In western industrialised societies young people are reaching markers of adulthood such as moving out of home, gaining full-time employment and having their own family much later. The term "emerging adulthood" has been used by Arnett (1999) and others to describe the lifespan period between 18 and 25. This period is used by young people to acquire skills and capabilities, for identity development and to build their independence away from their family and readies them for their adult life.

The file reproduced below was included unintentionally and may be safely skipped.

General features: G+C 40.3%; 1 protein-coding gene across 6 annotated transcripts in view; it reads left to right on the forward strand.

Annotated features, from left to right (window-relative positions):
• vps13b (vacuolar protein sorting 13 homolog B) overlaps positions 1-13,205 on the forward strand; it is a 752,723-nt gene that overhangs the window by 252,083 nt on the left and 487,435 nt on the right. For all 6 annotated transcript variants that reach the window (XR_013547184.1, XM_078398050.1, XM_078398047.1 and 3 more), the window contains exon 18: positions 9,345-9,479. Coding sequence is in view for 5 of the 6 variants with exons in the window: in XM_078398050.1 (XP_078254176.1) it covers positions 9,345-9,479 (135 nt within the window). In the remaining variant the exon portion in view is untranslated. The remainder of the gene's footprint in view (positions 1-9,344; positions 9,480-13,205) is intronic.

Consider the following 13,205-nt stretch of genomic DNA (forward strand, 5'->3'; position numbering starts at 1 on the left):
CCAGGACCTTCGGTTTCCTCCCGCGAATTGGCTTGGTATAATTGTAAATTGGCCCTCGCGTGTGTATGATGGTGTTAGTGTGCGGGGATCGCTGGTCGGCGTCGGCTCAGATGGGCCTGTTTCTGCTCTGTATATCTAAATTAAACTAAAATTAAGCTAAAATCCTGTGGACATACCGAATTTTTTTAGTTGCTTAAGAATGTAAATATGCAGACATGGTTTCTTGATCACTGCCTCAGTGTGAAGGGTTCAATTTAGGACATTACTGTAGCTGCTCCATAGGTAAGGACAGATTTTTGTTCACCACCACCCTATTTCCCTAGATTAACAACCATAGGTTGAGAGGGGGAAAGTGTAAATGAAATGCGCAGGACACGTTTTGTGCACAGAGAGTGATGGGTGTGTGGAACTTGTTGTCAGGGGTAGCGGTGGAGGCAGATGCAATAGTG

For young people with intellectual disability the opportunities to utilise this emerging adulthood period in the same way that other young adults do has been limited. This presentation will explore how services can be designed to support young people with intellectual disability in the emerging adulthood period to maximise their opportunities for long term economic participation.

Jenny Crosbie

PhD Student
Swinburne University

Jenny has over 30 years experience working with people with disabilities in a variety of roles including 10 years in disability employment and transition from school programs. She is currently a PhD student at Deakin University studying the experience of young people with intellectual disability in relation to economic participation.

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